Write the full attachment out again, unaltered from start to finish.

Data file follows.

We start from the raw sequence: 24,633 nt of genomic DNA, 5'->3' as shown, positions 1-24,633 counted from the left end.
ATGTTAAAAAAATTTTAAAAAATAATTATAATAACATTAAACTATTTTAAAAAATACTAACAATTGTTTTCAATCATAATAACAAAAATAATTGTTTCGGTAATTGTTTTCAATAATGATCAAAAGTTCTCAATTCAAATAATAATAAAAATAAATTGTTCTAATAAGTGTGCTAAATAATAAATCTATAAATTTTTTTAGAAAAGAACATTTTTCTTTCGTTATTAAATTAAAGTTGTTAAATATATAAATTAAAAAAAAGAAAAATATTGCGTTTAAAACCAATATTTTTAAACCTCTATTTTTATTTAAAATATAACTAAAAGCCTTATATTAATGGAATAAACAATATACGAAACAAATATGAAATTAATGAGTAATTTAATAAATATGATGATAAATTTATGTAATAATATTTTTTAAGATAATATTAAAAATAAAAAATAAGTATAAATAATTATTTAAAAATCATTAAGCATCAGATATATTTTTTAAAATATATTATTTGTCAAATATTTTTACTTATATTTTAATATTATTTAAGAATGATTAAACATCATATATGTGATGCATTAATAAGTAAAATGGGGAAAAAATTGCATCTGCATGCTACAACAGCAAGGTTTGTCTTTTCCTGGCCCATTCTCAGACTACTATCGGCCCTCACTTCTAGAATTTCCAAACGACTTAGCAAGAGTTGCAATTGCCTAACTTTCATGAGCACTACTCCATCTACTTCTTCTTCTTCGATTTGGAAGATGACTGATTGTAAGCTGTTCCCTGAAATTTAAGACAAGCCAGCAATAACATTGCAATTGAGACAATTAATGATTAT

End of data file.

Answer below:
We start from the raw sequence: 24,633 nt of genomic DNA, 5'->3' as shown, positions 1-24,633 counted from the left end.
ATGTTAAAAAAATTTTAAAAAATAATTATAATAACATTAAACTATTTTAAAAAATACTAACAATTGTTTTCAATCATAATAACAAAAATAATTGTTTCGGTAATTGTTTTCAATAATGATCAAAAGTTCTCAATTCAAATAATAATAAAAATAAATTGTTCTAATAAGTGTGCTAAATAATAAATCTATAAATTTTTTTAGAAAAGAACATTTTTCTTTCGTTATTAAATTAAAGTTGTTAAATATATAAATTAAAAAAAAGAAAAATATTGCGTTTAAAACCAATATTTTTAAACCTCTATTTTTATTTAAAATATAACTAAAAGCCTTATATTAATGGAATAAACAATATACGAAACAAATATGAAATTAATGAGTAATTTAATAAATATGATGATAAATTTATGTAATAATATTTTTTAAGATAATATTAAAAATAAAAAATAAGTATAAATAATTATTTAAAAATCATTAAGCATCAGATATATTTTTTAAAATATATTATTTGTCAAATATTTTTACTTATATTTTAATATTATTTAAGAATGATTAAACATCATATATGTGATGCATTAATAAGTAAAATGGGGAAAAAATTGCATCTGCATGCTACAACAGCAAGGTTTGTCTTTTCCTGGCCCATTCTCAGACTACTATCGGCCCTCACTTCTAGAATTTCCAAACGACTTAGCAAGAGTTGCAATTGCCTAACTTTCATGAGCACTACTCCATCTACTTCTTCTTCTTCGATTTGGAAGATGACTGATTGTAAGCTGTTCCCTGAAATTTAAGACAAGCCAGCAATAACATTGCAATTGAGACAATTAATGATTAT